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Stanford Law Clinic Shakes Up Supreme Court Bar

Publication Date: 
September 16, 2009
Source: 
Law 360
Author: 
Jessica Dye

Professors Jeffrey Fisher and Pamela Karlan and Lecturer Thomas Goldstein are recognized for their work with the Supreme Court Litigation Clinic, where students have the opportunity to actively participate in Supreme Court cases:

Five years ago, co-founders Pamela Karlan, a veteran Stanford professor, and Thomas Goldstein, a renowned U.S. Supreme Court advocate who co-chairs Akin Gump Strauss Hauer & Feld LLP's Supreme Court and appellate practices, came together with an idea for getting law students involved in Supreme Court practice. They would offer quality pro bono representation that was also a rare opportunity for students to do hands-on, intensive work on cases in the country's highest court.

The clinic they created now enjoys Supreme Court success rivaling that of top appellate practices. According to the National Law Journal, just three private firms and the Stanford clinic argued almost 35 percent of the 78 cases heard in the high court's last term.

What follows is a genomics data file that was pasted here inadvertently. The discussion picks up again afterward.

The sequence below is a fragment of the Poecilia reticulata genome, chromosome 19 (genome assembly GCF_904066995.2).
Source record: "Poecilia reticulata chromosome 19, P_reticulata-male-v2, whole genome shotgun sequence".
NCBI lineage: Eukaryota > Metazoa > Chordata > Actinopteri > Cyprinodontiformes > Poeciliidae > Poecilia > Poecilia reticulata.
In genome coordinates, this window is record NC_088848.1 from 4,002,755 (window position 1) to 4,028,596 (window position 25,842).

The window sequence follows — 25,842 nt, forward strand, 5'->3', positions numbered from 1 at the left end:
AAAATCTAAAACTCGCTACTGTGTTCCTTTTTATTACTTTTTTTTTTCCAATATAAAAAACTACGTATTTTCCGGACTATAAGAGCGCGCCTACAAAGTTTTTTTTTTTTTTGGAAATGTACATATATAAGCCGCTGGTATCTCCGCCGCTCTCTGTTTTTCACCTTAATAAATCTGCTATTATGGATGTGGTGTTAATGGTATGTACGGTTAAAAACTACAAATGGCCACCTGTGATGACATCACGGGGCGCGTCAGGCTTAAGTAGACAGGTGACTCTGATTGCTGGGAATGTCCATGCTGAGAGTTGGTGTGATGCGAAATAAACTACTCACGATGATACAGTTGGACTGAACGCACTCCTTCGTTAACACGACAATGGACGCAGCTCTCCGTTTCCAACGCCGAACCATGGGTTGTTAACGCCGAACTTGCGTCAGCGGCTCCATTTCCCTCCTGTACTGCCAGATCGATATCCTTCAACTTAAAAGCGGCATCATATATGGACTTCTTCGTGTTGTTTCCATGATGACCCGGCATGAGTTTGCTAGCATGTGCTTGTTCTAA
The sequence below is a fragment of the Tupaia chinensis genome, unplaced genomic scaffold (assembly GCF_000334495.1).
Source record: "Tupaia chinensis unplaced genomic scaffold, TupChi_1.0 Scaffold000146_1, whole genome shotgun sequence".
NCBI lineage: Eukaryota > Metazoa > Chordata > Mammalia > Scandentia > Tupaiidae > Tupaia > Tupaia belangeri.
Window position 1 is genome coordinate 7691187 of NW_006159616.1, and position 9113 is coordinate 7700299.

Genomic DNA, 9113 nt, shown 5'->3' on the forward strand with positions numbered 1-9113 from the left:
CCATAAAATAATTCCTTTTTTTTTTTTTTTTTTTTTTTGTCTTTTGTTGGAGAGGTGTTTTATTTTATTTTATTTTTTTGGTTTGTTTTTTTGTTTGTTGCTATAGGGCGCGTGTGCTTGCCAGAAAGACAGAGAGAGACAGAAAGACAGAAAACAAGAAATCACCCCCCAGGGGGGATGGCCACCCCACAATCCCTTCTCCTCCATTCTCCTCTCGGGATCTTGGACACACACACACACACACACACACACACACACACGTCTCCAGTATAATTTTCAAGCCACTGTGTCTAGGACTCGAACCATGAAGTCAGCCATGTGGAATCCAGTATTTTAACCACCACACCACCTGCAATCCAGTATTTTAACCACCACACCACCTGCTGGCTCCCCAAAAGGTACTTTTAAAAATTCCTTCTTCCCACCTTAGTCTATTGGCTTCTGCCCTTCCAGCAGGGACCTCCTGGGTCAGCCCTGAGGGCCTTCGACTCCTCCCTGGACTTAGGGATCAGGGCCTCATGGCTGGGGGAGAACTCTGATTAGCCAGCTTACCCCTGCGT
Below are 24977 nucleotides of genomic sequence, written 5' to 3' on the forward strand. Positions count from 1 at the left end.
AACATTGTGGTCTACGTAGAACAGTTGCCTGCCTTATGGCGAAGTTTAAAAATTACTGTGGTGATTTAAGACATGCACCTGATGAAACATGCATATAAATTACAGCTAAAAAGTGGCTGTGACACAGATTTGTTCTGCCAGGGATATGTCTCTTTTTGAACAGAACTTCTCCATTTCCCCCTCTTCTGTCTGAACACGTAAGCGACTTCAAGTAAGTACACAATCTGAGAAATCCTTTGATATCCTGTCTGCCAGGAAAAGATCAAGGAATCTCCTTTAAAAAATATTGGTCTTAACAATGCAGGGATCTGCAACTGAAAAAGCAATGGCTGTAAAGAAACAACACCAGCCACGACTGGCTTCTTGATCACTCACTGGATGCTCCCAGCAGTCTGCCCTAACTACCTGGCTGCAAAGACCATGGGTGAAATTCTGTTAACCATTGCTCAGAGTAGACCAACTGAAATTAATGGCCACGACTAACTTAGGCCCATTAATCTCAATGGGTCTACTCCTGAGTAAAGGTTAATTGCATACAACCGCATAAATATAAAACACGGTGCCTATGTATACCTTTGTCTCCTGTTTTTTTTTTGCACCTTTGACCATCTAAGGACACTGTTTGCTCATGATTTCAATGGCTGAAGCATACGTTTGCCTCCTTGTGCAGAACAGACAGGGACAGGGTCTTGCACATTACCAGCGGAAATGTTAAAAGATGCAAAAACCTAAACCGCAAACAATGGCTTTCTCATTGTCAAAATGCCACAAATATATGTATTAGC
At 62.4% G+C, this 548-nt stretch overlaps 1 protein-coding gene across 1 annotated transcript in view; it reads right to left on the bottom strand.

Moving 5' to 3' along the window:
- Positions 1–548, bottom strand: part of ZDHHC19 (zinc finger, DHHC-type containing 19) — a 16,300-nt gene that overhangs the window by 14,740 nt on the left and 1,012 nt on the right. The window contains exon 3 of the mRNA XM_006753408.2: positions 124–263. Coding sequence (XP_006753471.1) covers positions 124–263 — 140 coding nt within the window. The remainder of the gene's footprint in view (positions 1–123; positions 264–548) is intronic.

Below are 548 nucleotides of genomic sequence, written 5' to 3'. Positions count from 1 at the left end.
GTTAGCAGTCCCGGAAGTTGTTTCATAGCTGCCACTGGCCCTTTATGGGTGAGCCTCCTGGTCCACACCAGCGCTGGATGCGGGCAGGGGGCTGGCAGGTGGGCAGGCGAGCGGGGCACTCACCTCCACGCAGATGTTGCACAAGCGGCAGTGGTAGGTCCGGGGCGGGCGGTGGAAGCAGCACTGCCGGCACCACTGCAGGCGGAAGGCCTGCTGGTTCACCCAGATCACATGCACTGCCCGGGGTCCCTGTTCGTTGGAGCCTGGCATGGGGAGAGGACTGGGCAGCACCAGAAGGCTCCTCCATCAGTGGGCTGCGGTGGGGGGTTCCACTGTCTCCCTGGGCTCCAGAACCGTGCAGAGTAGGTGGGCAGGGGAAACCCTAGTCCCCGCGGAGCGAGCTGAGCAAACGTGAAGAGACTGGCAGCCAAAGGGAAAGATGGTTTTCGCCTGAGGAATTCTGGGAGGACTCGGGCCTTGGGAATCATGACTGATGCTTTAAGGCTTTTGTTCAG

It has appeared in more than 63 cases in four years — winning the majority on which they represented a party on the merits — and submitted briefs and petitions for many more. Stanford clinic professors and lecturers argued seven Supreme Court cases in the 2008 term, including back-to-back appearances by co-directors Karlan and Jeffrey Fisher on a single day in March. And it already has three cases on the docket for the 2009-2010 term.

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“We saw this big unmet need,” Karlan said of her early conversations with Goldstein. “We wanted to teach students legal research and writing at the highest level, while serving an underserved community.”

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Instructors argue cases, but students still rack up substantial Supreme Court experience few attorneys get in their entire careers.

Dan Matro, a third-year Stanford student, can already claim three Supreme Court wins, having worked on three successful merits briefs during two terms with the clinic.

“That's pretty amazing — it probably places him in the top 0.1 percent of lawyers for their careers,” Fisher said.